Below is a graph of gas use in our house over the last few years (2020 is missing because meter-reading gaps messed up the data). Can you see when we electrified our space heating? But our thermostat and overall bill didn’t change. Heat pumps work. Almost 180 million were used for heating in 2020.

Seasonal gas use before and after getting a heat pump for space heating

There are lots of other ways to use less gas. Window coverings save energy in both winter and summer, as can attic insulation, sealing openings or chimney plugs. It’s getting to be the season for bikes (and e-bikes) for shorter trips. Has the crisis in Ukraine inspired you to use less gas or gasoline? If so, please share how in the comments.

Notes and References
1. I have an EV so I don’t save on gas, but I can save on highway-priced electricity and even forego a charge on some trips.

Current Climate Data (January/February 2022)
Global impacts, US impacts, CO2 metric, Climate dashboard

Comment Guidelines
I hope that your contributions will be an important part of this blog. To keep the discussion productive, please adhere to these guidelines or your comment may be moderated:
- Avoid disrespectful, disparaging, snide, angry, or ad hominem comments.
- Stay fact-based and refer to reputable sources.
- Stay on topic.
- In general, maintain this as a welcoming space for all readers.

I will remove comments that are off-topic (e.g., aggressively promoting an anti-nuclear agenda on a post unrelated to nuclear energy) or that are designed to provoke (e.g., asserting questionable statements as fact and politicizing topics). I will particularly tend to do this if the commenter also seems to be misrepresenting their residency. I hope this makes the comments more useful and easier to read. Please email me if your comment has been removed by mistake. There is an email link at the top of every post.

Finally, as a reminder for new readers, please ignore the "likes" count. The likes are easy to spam and a few people do spam them in order to make their opinions appear popular.
Local Journalism.
What is it worth to you?


Posted by Janice Selznick, a resident of College Terrace,
on Mar 13, 2022 at 6:57 am

Janice Selznick is a registered user.

Your comments (many of them quite sensible) feel like a 1970s Redux.

[Portion removed]

Posted by Jennifer, a resident of another community,
on Mar 13, 2022 at 7:08 am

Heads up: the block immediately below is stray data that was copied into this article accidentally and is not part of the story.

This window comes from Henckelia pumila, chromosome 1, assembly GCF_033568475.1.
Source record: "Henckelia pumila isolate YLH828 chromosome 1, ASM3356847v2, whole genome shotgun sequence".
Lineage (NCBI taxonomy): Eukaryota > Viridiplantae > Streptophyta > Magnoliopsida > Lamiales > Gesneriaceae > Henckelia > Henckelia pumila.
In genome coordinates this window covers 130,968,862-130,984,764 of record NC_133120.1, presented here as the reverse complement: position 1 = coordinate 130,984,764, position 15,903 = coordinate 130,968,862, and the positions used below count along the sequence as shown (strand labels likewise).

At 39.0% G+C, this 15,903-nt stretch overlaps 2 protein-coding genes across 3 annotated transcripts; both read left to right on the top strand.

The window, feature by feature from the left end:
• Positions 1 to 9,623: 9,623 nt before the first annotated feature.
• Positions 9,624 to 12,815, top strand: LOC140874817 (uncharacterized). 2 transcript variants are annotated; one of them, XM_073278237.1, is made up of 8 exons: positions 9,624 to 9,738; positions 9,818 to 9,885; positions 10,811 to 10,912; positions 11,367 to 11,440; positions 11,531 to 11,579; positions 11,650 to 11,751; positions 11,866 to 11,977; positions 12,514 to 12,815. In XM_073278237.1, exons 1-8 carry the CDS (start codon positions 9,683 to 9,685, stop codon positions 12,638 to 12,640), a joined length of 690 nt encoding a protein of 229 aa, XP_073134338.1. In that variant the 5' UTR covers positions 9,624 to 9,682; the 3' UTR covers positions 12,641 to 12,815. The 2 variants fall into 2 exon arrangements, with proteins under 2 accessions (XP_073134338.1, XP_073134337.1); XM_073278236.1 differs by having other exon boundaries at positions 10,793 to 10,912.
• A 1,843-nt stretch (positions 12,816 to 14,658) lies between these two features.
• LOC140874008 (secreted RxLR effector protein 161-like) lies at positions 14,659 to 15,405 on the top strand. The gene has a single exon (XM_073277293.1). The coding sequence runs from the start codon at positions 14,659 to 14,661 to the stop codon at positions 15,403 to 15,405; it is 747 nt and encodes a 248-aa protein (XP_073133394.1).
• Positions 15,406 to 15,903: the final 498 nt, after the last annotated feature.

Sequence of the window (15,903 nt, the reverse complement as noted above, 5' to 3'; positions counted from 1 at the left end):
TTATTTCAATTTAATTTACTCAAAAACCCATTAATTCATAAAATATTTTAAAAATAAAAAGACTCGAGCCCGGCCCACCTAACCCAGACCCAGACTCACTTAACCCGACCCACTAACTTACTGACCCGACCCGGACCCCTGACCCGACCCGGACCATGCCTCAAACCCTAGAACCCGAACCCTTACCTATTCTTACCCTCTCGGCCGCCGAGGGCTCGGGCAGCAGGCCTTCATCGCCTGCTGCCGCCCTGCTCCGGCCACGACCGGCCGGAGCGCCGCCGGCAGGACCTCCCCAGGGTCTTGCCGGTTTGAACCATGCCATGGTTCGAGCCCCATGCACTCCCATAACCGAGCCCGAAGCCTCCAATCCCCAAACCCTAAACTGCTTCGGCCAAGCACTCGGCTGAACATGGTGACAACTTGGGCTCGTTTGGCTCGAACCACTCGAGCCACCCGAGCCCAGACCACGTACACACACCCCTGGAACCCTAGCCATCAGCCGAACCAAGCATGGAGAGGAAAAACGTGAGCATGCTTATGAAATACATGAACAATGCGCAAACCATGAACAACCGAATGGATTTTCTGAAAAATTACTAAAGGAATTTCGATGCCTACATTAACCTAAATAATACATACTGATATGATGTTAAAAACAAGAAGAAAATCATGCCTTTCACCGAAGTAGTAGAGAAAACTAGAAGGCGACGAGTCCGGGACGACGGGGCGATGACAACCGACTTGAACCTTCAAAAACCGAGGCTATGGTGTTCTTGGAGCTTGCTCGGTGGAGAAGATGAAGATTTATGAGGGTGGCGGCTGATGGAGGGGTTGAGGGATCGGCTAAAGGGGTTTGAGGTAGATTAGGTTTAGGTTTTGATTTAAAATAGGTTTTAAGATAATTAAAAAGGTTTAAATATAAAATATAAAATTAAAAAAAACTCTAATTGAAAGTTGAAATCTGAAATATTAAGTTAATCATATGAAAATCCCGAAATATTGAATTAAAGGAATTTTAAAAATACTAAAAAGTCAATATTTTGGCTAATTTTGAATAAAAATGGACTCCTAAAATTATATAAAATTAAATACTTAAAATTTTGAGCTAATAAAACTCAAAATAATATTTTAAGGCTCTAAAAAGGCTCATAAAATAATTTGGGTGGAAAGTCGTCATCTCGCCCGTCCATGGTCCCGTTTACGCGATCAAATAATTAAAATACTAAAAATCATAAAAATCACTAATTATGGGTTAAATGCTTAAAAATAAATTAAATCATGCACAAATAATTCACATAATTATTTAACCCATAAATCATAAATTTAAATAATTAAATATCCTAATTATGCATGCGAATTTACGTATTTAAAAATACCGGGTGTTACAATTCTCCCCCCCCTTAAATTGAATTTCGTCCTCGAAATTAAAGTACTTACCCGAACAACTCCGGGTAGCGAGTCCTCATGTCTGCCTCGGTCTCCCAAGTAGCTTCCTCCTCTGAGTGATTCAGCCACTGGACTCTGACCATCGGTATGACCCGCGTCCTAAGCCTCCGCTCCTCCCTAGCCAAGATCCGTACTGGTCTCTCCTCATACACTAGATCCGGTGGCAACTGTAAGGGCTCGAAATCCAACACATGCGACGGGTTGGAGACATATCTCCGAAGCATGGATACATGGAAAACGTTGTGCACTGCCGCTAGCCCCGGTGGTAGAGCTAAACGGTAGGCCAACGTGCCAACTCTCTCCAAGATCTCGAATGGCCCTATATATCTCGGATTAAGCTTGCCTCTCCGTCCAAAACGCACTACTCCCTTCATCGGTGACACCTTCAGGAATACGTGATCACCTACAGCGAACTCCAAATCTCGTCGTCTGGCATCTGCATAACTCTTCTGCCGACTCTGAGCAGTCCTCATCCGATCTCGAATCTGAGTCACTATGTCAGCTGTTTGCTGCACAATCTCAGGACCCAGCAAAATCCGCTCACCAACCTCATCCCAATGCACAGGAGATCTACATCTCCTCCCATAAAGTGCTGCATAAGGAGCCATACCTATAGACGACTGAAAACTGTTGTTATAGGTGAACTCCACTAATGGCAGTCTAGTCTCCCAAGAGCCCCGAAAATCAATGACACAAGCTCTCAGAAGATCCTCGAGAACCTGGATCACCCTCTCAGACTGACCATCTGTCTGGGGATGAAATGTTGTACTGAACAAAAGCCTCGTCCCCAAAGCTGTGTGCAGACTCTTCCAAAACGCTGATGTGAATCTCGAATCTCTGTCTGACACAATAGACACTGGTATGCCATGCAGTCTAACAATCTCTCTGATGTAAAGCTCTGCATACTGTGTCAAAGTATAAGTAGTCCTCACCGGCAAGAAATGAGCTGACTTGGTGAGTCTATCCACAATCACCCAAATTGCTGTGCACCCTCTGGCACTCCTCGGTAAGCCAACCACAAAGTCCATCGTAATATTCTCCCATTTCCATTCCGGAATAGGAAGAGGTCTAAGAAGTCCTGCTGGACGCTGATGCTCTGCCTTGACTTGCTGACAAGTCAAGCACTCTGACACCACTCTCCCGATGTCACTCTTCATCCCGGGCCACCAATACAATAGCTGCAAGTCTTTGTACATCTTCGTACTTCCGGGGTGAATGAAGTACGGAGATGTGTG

Jennifer is a registered user.

I am trying to drive less often. I boycotted driving on Wednesday (worked from home because I got gas Tuesday and it was 77 cents more per gallon than the last time I got gas, which was four days ago. I should've filled up but I was in a hurry. Lesson learned!

I have taken the advice of a gentleman on another blog. He reminded us all to check the air in our tires, drive slower, don't use A/C unless necessary, etc. Drive something smaller or newer is good advice too if that's an option.

I don't pay for gas with a credit card, but I've noticed that gas stations are charging 30-40 cents more per gallon for credit. What happened to 10 cents more? Greed!

Posted by Missy Ryan, a resident of Los Altos,
on Mar 13, 2022 at 7:29 am

Missy Ryan is a registered user.

Good grief...$6.49 a gallon for unleaded regular?

We try to consolidate errands that involve driving & will be considering an EV when auto manufacturers improve the range/distance capacity.

Does anyone remember 1979 when buying gas was restricted to odd-even license plate days?

Or when freeway driving was restricted to 55 mph?

Driving at the double-nickel in the far right lane does save on gas even though everyone else is passing you by!

When I started driving in the late 1960s, gasoline was about 25-30¢ a gallon and the service station attendants washed your windshield and checked the oil.

And there was a lot more joyriding and cruising going on as well.

Posted by SRB, a resident of St. Francis Acres,
on Mar 13, 2022 at 8:56 am

SRB is a registered user.

The Driving slower on highways advice applies also to Hybrids or plug-in hybrids as gas always takes over a higher speeds.

Posted by Ashley, a resident of Downtown North,
on Mar 13, 2022 at 9:52 am

Ashley is a registered user.

"...considering an EV when auto manufacturers improve the range/distance capacity."

I drive from San Jose to San Diego regularly and can complete the one-way, 8.5 hour journey on a tankful of gas.